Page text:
Sights and Insights: A city with a unique claim

Dr. Wayne Stiles discovers the archaeological treasures at Capernaum in the Galilee, and why it claims to be the “Town of Jesus."

Capernaum 311 (photo credit: Wayne Stiles)
Capernaum 311
(photo credit: Wayne Stiles)
Wayne Stiles is an author who has never recovered from his travels in Israel—and loves to write about them from his desk in Texas.
Not many places in the Galilee can genuinely claim to be the “Town of Jesus.” But every visitor who enters the ancient site of Capernaum passes a sign that makes exactly that boast.
Photo: Wayne StilesPhoto: Wayne StilesA stroll around the site reveals numerous archaeological treasures. A millstone for grinding wheat. A second-century Roman mile marker. Numerous marble capitals that once graced now-forgotten columns. Jewish carvings adorn limestone reliefs. One of the bas-reliefs reveals a seven-branch menorah. Another outlines what many see as the Ark of the Covenant.
Unquestionably, one of the greatest finds in Capernaum is the ancient synagogue. Although the white marble ruins date back to later than the first century, they rest on the thick, black basalt foundation of the synagogue from the time of Jesus. In fact, a number of historical and biblical events occurred in this synagogue. I marveled to walk in the space and imagine the conversations that occurred there, several of which Scripture records (Mark 1:21-27; John 6:35-59).
Photo: Wayne StilesPhoto: Wayne StilesAs I sat in the corner of the synagogue, I observed that the interior had a U-shaped seating arrangement. Columns lined the middle of the space with Greek uncials etched into their face. The whole structure represented an excellent example of a synagogue’s typical shape.
Immediately outside, only a stone’s throw away, a strange looking building hovered like a spaceship over more basalt ruins. This modern structure is a church that stands suspended above the ruins of two other ancient churches from the fourth and fifth centuries; these churches hallowed the ruins of a first-century home. Only one Capernaum home in the Bible rises from the pages of Scripture—that of Simon Peter. Likely Peter’s home, this site would have housed Jesus a number of times (Mark 1:29-35).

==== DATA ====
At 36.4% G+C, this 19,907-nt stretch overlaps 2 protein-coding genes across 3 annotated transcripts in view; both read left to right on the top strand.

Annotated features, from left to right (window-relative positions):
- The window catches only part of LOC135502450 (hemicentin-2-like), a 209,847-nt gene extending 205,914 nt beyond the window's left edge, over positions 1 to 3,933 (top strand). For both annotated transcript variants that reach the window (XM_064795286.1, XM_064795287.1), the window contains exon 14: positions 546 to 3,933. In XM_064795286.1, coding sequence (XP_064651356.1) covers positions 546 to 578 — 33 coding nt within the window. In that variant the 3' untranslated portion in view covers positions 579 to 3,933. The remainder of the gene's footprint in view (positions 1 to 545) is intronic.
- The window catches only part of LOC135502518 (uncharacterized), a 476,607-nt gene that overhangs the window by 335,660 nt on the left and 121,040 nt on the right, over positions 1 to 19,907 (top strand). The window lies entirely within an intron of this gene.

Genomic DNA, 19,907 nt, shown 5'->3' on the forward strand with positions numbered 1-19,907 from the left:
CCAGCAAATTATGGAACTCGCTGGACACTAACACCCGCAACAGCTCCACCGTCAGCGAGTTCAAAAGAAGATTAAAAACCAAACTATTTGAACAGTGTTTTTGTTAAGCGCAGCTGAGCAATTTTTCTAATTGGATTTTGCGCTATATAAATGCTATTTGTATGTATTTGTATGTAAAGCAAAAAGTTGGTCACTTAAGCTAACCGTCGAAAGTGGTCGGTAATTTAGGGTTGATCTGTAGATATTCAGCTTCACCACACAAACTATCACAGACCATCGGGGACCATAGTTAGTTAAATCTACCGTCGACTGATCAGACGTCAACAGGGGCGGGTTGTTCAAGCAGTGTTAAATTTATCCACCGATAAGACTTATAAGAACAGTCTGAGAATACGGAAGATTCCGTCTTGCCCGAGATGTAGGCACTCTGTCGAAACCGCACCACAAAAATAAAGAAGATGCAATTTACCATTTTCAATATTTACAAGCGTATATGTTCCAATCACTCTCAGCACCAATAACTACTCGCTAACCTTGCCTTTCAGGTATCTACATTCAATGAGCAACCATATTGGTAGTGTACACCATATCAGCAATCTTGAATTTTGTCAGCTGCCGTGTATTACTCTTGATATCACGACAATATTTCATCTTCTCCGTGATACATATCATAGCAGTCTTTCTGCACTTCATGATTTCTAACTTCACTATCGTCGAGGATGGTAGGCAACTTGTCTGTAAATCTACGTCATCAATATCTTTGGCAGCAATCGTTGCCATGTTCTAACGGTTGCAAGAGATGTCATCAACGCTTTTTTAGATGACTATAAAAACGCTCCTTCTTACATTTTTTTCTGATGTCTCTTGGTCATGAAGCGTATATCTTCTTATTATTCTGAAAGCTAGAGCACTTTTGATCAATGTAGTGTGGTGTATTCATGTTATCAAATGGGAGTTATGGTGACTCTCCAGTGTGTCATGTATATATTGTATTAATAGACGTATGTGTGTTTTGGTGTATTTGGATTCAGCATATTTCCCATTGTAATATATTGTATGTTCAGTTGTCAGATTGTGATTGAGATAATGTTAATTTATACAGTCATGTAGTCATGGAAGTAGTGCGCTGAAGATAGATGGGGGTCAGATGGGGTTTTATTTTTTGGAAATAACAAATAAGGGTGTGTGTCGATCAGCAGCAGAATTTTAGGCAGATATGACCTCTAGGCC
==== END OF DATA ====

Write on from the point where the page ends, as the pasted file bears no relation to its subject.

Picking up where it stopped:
Photo: Wayne StilesPhoto: Wayne StilesAlready in existence for two hundred years, Capernaum represented a thriving fishing village in the first century. It served as a convenient stop along the Great Trunk Road, the vast International Highway that stretched from Syria in the north to Egypt in the south.
This road ran the full length of Israel and also served as the first-century line of communication. In one day, news could travel twenty miles along this route in both directions. In two days, crowds in the multiple thousands could come to see the one they hoped would be the Messiah (Matthew 4:24-25). And they did.
Photo: Wayne StilesPhoto: Wayne StilesAccording the Bible, after Jesus left his hometown of Nazareth, he moved his base of operations to Capernaum, beside the Sea of Galilee. This move fulfilled what the Prophet Isaiah had predicted centuries earlier (Isaiah 9:1-2; Matthew 4:14).
I think it’s ironic that so many Christian tourists still come to Capernaum and its surrounding area, just as they did in the first century—because that’s where Jesus was.
What to Do There: Stroll around the grounds and visit the marvelously restored synagogue, and see the ruins of Peter’s house (ask about entering the spaceship-looking church for an even better view). Meander through the shaded areas and benches to examine the miscellaneous artifacts piled around. Finally, stroll down to the water’s edge and imagine the old fishing boats pulling in with the day’s catch. Read from the Bible events that occurred at Capernaum (Matthew 4:24-25; Mark 1:21-35; John 6:35-59).
How to Get There: From Tiberias, travel north along Route 90 to the Kfar Nahum (Capernaum) junction. Head east along Route 87 about 2 km.
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